Give thought to how you learn best. There are many options to consider as you'll see below.
2. Find something that makes re-entry into the language fun
Instead of worrying about homework and test scores, you can now focus on what you enjoy and find interesting.
It can be anything you like: listening to music, scanning news headlines on your tablet, watching a tv soap, reading an easy ebook, playing language games, etc.
In school, fun is usually not a big factor. But believe it or not, learning a language can be hugely fun. A new language gives you the tools to break out of your routine, to meet new people, to experience a new culture, to engage with locals when you travel.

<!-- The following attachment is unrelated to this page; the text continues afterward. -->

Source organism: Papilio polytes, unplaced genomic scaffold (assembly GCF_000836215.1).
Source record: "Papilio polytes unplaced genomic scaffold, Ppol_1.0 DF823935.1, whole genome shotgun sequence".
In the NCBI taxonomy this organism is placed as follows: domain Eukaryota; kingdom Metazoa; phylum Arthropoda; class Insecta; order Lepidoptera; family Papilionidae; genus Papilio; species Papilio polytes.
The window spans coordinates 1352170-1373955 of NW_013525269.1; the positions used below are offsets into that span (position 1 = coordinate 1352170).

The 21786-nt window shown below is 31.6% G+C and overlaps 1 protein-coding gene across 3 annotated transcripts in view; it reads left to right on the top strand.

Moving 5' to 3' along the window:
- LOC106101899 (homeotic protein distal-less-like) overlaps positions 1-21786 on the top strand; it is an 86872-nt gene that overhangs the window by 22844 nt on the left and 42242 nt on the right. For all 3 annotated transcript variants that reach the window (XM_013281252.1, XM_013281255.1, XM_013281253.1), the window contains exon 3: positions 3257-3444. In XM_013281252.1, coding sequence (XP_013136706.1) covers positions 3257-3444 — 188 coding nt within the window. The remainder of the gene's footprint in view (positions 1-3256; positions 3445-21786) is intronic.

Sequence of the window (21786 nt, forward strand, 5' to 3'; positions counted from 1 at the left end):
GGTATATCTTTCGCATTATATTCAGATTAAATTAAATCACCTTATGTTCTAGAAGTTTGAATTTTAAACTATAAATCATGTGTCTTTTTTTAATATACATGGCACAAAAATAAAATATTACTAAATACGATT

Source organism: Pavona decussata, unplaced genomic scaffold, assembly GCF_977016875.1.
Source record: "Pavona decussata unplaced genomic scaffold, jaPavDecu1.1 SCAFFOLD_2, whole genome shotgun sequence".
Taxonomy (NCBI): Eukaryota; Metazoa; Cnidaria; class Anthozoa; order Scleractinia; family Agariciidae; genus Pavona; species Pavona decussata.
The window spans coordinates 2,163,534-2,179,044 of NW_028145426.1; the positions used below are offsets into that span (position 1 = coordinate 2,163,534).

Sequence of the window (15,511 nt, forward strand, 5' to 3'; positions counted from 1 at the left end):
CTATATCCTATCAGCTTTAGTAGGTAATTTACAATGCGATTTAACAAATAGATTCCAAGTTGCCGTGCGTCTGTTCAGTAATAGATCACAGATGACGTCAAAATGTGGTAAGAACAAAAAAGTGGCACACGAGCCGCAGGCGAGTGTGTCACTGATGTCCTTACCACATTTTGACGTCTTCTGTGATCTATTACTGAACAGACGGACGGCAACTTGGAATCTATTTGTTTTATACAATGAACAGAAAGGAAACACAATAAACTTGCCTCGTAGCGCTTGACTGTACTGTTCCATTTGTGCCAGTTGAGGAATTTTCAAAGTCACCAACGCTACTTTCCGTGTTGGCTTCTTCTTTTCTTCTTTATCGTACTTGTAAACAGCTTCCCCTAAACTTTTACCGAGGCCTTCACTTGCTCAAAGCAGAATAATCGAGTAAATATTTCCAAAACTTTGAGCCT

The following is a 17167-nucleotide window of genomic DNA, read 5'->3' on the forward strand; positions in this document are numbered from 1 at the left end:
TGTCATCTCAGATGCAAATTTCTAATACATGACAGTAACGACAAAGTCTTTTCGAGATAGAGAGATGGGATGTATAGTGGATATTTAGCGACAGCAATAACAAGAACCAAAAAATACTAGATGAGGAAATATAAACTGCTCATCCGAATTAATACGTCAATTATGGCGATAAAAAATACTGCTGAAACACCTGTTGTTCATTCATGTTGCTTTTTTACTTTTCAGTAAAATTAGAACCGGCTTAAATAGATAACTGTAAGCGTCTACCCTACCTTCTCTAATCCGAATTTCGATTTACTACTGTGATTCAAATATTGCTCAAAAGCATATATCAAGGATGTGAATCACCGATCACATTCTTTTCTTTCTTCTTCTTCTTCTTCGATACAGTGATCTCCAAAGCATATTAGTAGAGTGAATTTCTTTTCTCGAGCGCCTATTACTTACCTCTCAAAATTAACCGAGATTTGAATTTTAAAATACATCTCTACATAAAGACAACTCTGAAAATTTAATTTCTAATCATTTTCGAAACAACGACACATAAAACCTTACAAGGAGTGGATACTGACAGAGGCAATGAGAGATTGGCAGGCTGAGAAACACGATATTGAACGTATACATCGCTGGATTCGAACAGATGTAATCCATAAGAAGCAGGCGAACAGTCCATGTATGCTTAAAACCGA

If you've ever searched the Internet for anything language related, you may have seen that there are lots of language-learning groups, language-exchange sites, Polyglot events and conferences, multi-language forums, just to name a few. Most of the members of these groups and communities love languages and and pursue one or more languages - just for fun.
3. Start putting together your resource list
Everyone's list of resources for learning a language looks different, and yours should too. At best, the list reflects your personality, your learning habits, your language skills, your interests, etc.
Take some time to read reviews of different language programs and apps, try out free demos, look at online courses, or consider online tutors, etc.